Tea is to Turkey what fizzy, watery beer is to Milwaukee – consumed in copious amounts, a desired chemical reaction takes place, but its real value lies not in the taste but in the ritual of swilling. Without noticing it, tea has snuck its way into daily life for us. We never really enjoyed the flavor of standard Turkish tea, but it is part and parcel of the rich Turkish experience.
In Kars, memorably, we guzzled it from a pockmarked, coal-fired samovar stamped with a Russian crest as we sat in the shade beside a river. In the eastern Black Sea, it was the offer of a tea that brought us into a village çayhane, where we eavesdropped on the local men speaking their Pontic Greek dialect, as they warmed their feet around a stove. Tea unlocks doors.
Slowly we began to seek it out when we had some time to kill. We used it as an excuse to stop into an old smoky kıraathane, where playing cards are smacked down on green felt and dirty words are not uttered but bellowed. We followed çay jockeys with aluminum trays covered with poker chips (this is how tea payments are calculated among regulars) to magical, steamy nooks, the caffeinated nerve center of entire commercial strips. We soon discovered that çaycan be arranged in just about any conceivable situation or location, public or private, by barking “iki çay, lütfen!” loud enough. Wait a minute and someone with a tray will come rushing your way with tea for you and your newfound friend. Çay is everywhere, always, and there’s never a reason not to drink one. You never know what it might lead to.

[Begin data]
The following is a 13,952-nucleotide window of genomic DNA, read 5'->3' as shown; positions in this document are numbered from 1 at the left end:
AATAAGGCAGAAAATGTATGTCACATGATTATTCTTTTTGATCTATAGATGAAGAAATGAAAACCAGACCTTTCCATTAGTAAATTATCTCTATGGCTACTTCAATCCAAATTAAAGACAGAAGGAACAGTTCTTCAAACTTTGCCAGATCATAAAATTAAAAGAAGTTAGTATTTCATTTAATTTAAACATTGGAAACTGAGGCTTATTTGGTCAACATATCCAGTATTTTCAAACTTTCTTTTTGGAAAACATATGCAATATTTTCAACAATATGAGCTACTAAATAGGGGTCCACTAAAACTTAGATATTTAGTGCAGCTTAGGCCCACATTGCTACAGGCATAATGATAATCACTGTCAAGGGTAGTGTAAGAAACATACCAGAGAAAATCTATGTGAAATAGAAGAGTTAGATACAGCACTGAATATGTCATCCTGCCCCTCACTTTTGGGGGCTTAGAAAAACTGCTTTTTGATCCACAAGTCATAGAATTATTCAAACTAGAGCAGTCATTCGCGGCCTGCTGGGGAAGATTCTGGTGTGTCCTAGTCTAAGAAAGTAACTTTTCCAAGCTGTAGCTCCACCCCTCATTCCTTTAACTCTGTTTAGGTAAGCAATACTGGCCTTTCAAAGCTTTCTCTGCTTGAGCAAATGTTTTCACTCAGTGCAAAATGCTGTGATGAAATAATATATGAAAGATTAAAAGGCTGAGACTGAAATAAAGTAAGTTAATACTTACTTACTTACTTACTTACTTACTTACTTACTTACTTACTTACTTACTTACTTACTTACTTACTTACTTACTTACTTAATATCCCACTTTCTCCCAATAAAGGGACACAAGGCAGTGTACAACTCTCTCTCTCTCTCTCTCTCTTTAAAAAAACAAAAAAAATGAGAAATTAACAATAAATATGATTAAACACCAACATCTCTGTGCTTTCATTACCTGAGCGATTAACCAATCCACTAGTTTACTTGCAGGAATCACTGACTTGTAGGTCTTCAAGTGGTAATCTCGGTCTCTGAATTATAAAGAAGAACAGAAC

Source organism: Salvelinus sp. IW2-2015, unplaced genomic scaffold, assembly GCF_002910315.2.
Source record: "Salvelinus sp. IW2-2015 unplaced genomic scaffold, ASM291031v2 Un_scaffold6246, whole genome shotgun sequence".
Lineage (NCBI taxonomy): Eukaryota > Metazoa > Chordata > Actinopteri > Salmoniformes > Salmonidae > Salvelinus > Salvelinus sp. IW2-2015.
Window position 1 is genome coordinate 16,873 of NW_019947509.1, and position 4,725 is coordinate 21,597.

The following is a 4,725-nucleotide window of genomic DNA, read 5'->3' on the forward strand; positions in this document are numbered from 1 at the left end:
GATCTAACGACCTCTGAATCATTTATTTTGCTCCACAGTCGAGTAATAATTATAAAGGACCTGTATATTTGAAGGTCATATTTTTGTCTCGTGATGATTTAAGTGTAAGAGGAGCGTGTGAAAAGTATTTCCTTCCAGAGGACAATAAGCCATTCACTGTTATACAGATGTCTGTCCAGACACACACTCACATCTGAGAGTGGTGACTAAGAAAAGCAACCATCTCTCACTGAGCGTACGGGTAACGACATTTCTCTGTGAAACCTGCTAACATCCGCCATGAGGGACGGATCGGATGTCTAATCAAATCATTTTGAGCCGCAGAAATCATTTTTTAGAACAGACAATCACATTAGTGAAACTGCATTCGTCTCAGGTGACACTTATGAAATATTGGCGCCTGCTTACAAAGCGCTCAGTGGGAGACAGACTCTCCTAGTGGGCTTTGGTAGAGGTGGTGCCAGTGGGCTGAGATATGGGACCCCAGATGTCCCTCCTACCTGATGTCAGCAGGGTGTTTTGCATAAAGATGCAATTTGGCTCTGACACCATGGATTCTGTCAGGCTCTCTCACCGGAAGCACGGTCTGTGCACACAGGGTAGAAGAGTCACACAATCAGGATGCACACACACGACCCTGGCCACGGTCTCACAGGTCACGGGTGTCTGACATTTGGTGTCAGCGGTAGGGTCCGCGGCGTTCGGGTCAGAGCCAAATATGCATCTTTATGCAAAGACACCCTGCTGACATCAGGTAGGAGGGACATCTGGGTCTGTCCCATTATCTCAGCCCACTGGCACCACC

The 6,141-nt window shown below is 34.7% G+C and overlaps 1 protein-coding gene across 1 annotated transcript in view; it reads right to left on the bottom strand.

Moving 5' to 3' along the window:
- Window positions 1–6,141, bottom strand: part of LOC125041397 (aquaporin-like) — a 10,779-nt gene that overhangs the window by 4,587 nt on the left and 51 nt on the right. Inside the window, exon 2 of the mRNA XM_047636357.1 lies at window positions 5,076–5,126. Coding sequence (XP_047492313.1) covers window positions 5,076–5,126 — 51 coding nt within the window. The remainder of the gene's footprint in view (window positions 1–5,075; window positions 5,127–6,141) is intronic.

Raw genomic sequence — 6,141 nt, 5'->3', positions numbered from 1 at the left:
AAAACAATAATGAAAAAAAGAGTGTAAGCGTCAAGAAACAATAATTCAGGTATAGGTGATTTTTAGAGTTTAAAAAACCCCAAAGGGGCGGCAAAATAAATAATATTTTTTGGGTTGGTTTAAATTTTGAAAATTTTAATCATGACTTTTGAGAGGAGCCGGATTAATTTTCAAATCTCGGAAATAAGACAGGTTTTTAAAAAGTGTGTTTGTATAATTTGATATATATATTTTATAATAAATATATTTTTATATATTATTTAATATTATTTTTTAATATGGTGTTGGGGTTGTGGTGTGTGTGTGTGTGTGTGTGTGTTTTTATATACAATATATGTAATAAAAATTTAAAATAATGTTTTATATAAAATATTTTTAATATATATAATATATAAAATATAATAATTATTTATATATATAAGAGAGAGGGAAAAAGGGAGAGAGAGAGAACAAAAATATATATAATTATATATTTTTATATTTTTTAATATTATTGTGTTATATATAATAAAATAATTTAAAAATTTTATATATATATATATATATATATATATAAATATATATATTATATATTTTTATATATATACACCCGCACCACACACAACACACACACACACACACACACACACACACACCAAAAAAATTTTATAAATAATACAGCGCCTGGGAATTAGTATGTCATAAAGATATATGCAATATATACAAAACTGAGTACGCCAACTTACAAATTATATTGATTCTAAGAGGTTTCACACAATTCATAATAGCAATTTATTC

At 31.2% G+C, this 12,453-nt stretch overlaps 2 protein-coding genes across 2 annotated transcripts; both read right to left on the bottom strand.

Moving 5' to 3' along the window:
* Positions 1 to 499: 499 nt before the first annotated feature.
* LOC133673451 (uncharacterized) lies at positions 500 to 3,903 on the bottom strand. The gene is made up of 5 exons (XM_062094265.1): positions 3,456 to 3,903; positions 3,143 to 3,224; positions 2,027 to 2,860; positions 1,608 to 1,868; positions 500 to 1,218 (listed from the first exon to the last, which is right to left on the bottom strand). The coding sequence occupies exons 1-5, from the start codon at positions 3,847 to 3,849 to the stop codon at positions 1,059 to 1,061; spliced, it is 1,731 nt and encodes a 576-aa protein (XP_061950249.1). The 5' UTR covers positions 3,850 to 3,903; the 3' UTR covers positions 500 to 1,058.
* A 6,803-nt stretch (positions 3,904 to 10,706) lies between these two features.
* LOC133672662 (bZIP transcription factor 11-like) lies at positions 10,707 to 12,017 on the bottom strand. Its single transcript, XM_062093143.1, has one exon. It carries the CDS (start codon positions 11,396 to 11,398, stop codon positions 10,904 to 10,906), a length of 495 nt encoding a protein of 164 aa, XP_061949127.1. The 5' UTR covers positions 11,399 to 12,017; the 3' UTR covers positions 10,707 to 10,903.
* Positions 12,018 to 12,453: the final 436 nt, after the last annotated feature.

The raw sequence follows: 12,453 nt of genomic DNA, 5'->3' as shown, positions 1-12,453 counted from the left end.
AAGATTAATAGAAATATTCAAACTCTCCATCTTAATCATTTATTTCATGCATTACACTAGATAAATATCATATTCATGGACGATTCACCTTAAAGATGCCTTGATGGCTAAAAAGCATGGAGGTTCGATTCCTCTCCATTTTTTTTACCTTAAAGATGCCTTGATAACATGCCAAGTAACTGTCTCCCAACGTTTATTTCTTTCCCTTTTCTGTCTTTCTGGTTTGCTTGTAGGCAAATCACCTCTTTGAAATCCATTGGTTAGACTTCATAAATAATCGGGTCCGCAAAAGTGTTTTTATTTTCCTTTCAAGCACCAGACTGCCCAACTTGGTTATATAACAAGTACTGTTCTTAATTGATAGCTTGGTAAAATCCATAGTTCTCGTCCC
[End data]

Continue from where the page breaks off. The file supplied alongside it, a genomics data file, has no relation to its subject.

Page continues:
See the slide show and the rest of this feature at Culinary Backstreets .